I’d finished my android novel and was brainstorming the next big thing (NBT). I had created a NBT document and made a list of 11 topics I really would like to write about. These ranged over music, money, magical realism, crime, growing up, time travel, and much else; all juicy stuff for me.
Then the unthinkable happened. A New York literary agent agreed to represent my android novel. It took me about one nanosecond to decide. Of course there’s no guarantee he can sell it, but the important point is that he thinks he can. There’s nothing I can do now about that project but wait.
So I went back to the NBT list and tried to focus. But one plain fact blurred the words on the page. If my agent sells my android manuscript, and if it does not totally bomb, then one day the phone will ring and the question will be, “Do you have a sequel?”
So I added an entry to the top of the NBT list: “Androids: The Sequel,” and I stared at it for a long time. How do you write a sequel? What is a sequel, exactly?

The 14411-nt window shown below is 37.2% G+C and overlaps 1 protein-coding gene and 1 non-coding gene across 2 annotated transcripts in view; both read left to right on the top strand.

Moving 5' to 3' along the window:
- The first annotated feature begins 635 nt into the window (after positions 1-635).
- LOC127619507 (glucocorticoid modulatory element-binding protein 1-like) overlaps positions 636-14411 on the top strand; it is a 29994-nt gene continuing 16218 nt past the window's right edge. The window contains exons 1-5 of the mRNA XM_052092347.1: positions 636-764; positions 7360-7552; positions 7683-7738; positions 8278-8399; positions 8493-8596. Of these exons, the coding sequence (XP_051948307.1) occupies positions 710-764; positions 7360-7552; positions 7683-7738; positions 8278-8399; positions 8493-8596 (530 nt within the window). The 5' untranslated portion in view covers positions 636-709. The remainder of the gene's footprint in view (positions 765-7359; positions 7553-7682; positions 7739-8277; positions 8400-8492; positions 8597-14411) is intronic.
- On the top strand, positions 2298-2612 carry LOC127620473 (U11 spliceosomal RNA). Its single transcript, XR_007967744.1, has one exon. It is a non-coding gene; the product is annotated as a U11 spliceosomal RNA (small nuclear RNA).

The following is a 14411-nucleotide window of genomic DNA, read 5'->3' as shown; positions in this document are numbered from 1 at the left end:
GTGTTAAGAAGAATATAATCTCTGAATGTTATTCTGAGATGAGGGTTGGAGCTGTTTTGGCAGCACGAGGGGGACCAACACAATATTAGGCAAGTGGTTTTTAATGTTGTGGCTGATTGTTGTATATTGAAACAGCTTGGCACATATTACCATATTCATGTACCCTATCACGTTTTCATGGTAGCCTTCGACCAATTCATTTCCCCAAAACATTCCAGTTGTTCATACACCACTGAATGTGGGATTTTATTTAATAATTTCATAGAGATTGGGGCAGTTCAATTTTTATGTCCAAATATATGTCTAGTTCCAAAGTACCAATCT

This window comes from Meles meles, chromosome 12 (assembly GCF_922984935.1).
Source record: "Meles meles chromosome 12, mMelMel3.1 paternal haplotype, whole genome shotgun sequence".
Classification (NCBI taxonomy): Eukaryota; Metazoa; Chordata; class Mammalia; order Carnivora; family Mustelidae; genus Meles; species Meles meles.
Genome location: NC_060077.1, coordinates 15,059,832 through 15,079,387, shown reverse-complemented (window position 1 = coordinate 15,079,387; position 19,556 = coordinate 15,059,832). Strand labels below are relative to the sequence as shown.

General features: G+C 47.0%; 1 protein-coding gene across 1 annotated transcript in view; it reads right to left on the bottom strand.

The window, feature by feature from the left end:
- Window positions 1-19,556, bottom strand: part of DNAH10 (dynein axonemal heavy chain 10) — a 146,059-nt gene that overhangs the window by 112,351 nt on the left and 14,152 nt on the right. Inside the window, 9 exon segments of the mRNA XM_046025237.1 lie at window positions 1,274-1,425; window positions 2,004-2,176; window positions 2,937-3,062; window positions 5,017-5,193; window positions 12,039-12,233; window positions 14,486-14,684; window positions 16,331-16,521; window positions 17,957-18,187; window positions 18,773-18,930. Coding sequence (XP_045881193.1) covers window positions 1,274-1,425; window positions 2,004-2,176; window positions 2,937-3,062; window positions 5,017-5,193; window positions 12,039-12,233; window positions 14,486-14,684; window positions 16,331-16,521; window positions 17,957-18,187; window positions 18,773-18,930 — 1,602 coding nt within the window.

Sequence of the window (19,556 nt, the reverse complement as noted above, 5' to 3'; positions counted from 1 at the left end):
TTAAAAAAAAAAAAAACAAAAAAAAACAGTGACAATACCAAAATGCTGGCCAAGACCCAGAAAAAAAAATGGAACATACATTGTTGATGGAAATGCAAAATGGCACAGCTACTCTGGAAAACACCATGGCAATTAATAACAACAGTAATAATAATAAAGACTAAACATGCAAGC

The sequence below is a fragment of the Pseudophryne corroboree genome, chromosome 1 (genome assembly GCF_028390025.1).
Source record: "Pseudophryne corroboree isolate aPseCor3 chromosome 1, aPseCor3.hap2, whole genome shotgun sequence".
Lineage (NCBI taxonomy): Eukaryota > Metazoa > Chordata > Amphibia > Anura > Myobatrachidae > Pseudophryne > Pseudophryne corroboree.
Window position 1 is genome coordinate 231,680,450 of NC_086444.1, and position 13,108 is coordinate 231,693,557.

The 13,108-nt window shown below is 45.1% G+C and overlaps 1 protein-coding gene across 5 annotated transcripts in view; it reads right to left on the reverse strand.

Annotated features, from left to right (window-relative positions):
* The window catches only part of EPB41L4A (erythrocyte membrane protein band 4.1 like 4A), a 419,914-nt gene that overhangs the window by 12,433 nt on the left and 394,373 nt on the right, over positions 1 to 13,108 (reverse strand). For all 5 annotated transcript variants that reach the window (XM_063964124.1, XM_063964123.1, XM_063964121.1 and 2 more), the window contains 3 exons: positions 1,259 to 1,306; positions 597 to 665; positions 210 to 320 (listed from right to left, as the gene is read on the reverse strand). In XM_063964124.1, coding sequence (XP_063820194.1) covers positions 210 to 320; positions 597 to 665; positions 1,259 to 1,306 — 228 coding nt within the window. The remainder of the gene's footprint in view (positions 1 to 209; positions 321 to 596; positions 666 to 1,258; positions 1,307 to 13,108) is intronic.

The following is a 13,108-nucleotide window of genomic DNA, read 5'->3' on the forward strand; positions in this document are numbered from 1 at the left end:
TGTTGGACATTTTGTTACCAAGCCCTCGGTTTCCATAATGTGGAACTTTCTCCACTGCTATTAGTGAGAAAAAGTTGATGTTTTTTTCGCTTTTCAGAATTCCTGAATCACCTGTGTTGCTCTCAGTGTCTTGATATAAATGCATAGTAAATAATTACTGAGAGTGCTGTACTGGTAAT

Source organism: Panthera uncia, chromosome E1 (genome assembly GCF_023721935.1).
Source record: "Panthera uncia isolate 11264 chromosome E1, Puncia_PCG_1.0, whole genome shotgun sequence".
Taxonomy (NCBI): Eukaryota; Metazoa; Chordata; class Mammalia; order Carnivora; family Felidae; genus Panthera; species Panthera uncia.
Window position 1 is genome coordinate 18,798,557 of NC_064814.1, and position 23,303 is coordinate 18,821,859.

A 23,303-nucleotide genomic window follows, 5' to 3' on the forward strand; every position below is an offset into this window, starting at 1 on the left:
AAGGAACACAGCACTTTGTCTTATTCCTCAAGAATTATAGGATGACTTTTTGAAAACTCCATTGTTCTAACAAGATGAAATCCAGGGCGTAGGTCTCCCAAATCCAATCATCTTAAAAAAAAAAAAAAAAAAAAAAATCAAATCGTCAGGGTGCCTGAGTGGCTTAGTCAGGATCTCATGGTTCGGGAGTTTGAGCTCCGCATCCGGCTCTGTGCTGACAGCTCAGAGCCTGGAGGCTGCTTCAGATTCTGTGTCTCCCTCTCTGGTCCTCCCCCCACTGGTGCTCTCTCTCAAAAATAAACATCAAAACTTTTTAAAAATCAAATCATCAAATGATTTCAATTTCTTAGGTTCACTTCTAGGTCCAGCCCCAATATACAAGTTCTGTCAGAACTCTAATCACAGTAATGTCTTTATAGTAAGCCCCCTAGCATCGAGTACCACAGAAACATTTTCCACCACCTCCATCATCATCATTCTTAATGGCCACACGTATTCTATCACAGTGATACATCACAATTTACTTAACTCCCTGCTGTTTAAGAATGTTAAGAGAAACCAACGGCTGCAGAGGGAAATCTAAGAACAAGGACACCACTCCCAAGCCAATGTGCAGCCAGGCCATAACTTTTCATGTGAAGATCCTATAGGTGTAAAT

A sequel has to be a follow-up of the previous story, but I think all that means is that some of the same characters and spatiotemporal locations are used. It’s not an epilog, but a whole new adventure having many of the same faces and colors; similar mood, themes, and atmosphere as the first.
In the original android story I wanted to dramatize the idea that most people would flatly refuse to extend empathic respect to any machine, no matter how intelligent it was. Do I have anything else to say about people and intelligent machines? I decided I do, and now I have a six-page sketch for a sprawling story. It needs a lot of work, but it exists.
But I’m worried about backstory. How much do I have to explain about the previous novel, and how do I do that? Do I have to re-introduce my recycled characters from scratch, or can I assume readers already know them? And where do I start? I don’t want to pick it up literally where the last story ended. Maybe I can jump in anywhere and later tie it back somehow. Do I need to plant seeds for a third sequel? Maybe I should.
Does each sequel have to trump all previous? In the first novel, I ramped up the tension as high as I could, to life-and-death stakes, and then I wrestled that climax to the ground. Now I have to top that? Hmm. Won’t be easy.
It takes me an intense six months to write a first draft, another six to rewrite, and at the present moment, I’m close to being androided-out. My motivation for diving back into that world needs more coffee. That’s another problem with a sequel.
But I’m betting the phone will ring and that question will be asked, and I know my answer must be, “Yes.”